... and I'll take this opportunity to mention that I support reviews even when they aren't ranting and raving about how wonderful a module is - Fire in the Jungle's review doesn't give the module a score of any kind, but it's obvious that he's not wowed by it.
His review is of excellent quality, in the sense that one can discern why he doesn't like something about the module and get a feel for whether his preferences match or don't match with your own. For example, he points out that two larger scale maps cover areas without filling in details other than the adventure focus areas - some people will like the flexibility given by that elbow room, others won't. He's in the latter category, unfortunately. :)
So even though I certainly would have liked the first review to have been madly crazy about the module, I am glad that the first review is a well crafted job, even if the reviewer's conclusions aren't totally positive.
Hex Crawl 23 #147: The Lead Mines of Kuzza
13 hours ago
Wow...sorry, Matt. From his description of the module, it sounds exactly like a "sandbox style" to me. But maybe because I'm older and used to doing the filling in for myself. Looks interesting. Unfortunately, my monies are short until the NTRPG con. I'll have to pick up a copy there (hint, hint, bring some!) and get you to sign it.ReplyDelete
A map is a good starting place for creating a sandbox, but a map alone is not a sandbox, IMO.ReplyDelete
My beef is with the description on the Frog God website: "sandbox style short adventure". It would have been better for them to describe it as a "location-based adventure with unkeyed maps of surrounding territory for fleshing out".
I agree with you, FireintheJungle. I wouldn't have called this a sandbox either. I can see how it can be called one, but I definitely would have called the adventure "location-based," and the other maps basically extras.ReplyDelete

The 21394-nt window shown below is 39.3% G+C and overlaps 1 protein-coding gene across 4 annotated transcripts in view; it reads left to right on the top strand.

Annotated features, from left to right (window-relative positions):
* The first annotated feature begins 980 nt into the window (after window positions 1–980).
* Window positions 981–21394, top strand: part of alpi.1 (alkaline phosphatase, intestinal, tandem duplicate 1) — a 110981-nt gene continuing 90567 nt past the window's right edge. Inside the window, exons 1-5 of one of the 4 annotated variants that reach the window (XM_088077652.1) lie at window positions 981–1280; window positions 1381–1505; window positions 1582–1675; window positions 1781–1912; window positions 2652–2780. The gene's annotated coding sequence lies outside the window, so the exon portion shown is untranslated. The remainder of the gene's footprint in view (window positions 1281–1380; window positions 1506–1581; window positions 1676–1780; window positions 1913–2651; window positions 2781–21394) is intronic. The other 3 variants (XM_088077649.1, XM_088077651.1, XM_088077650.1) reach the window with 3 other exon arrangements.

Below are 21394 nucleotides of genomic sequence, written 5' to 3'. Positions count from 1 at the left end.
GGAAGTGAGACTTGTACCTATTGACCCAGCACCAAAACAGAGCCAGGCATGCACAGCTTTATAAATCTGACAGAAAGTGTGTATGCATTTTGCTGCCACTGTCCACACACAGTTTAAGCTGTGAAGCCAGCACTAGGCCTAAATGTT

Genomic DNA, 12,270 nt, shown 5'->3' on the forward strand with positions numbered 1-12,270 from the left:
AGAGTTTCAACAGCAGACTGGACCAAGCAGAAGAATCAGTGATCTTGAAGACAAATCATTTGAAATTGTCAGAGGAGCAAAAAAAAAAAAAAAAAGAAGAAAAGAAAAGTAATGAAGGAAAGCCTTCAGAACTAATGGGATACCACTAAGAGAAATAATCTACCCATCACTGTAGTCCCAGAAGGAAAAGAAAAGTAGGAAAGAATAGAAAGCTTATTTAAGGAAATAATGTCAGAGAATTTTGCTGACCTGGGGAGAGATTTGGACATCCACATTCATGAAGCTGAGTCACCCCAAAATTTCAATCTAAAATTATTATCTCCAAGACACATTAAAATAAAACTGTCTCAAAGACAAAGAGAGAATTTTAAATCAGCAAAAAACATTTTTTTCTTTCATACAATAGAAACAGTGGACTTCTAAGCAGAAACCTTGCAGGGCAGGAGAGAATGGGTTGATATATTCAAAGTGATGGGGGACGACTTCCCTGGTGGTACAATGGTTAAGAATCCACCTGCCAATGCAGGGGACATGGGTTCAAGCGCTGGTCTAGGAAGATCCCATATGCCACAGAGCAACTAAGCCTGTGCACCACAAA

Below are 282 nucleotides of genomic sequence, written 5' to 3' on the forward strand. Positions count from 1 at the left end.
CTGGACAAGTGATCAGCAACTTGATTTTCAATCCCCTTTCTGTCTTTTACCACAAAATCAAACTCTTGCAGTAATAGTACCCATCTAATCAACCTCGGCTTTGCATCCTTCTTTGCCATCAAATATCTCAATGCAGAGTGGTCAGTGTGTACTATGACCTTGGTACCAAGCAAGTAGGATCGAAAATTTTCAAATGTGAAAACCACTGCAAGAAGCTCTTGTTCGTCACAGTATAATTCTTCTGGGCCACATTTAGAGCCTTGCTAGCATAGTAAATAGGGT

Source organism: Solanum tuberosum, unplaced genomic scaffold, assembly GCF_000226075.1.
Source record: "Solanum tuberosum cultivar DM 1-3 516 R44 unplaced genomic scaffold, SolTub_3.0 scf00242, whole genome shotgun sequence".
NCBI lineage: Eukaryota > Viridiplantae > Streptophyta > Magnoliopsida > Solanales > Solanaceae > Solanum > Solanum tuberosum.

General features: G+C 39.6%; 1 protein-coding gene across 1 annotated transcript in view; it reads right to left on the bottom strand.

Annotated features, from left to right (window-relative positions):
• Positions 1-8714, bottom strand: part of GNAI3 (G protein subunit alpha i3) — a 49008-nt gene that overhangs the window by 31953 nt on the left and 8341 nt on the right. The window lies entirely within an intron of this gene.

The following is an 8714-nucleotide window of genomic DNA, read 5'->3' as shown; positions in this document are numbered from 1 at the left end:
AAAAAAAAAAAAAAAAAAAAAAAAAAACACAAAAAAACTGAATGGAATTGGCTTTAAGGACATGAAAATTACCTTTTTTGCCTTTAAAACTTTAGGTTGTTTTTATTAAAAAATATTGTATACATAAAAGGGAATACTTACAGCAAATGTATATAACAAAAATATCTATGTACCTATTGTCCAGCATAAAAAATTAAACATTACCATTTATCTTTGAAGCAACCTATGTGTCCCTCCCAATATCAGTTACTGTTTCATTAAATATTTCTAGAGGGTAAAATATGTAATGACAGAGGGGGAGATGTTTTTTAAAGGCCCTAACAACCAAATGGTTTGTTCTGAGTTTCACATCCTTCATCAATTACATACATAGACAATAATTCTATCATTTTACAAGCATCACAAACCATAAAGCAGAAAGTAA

By the way, if I have a chance I will make a pdf of those stone heads so that they are larger.
Following on briefly with that, Scott's original module didn't contain the city map, but since the three locations (gatehouse, plaza, and palace) are separate buildings, I wanted to add a context for the Referee to visualize their relative locations. Hence the city map. But I didn't want to turn the adventure itself into something that Scott hadn't intended, or add material that was generated solely for the purpose of filling a map. That's why the city map is done the way it is, with the focus only on the core buildings.ReplyDelete
The overland map was really just an extra. The idea was that since most characters would just be "visiting" in a jungle area, it might be helpful to have a larger scale map ready to hand for the Referee if needed. But again, filling in the map would have been done just to fill in the map, which is never good. When you've got a good core adventure it's best not to try and gild the lily.
Doug and Mike are going to have a lot of our stuff at the con's table, and we're also giving a lot of stuff for the auction.
Not many people will be chasing me for signed copies this year, though, because with Bill there, they will have a much higher profile autographer available. :)
Thanks for some insight into the creation process of this module. It helps explain the presence of the maps and how they were used (or not used).
"Going to waste" may have been too strong of phrase for me to use, but I think it is indicative of how much I liked the maps. They are arguably the strongest visual components of the module and I wished they were further utilized in the module, especially when the module was seemingly billed as "a sandbox".
Whether the core of the adventure is great or not, I believe filling up all that blank layout space with more description of the jungle and outer city would have made a more valuable product.
For example, I've read many accounts of how even the sparsely keyed keep and wilderness maps of B2 Keep on the Borderlands have provided many memorable moments at the game table, despite the fact that they're barely related to core of the adventure, the Caves of Chaos.
To clarify, I didn't purchase the module expecting Dwellers of the Forbidden city (though such a comparison is reasonable whenever the words "sandbox ruined jungle city" are heard), or any expectations that it could be used as-is in my jungle setting. All that would have been a great bonus, but I bought it simply because I like jungle stuff. I still appreciate it for that reason, despite its shortcomings. For gamers that just want a One Night Stand with the jungle, it gets the job done.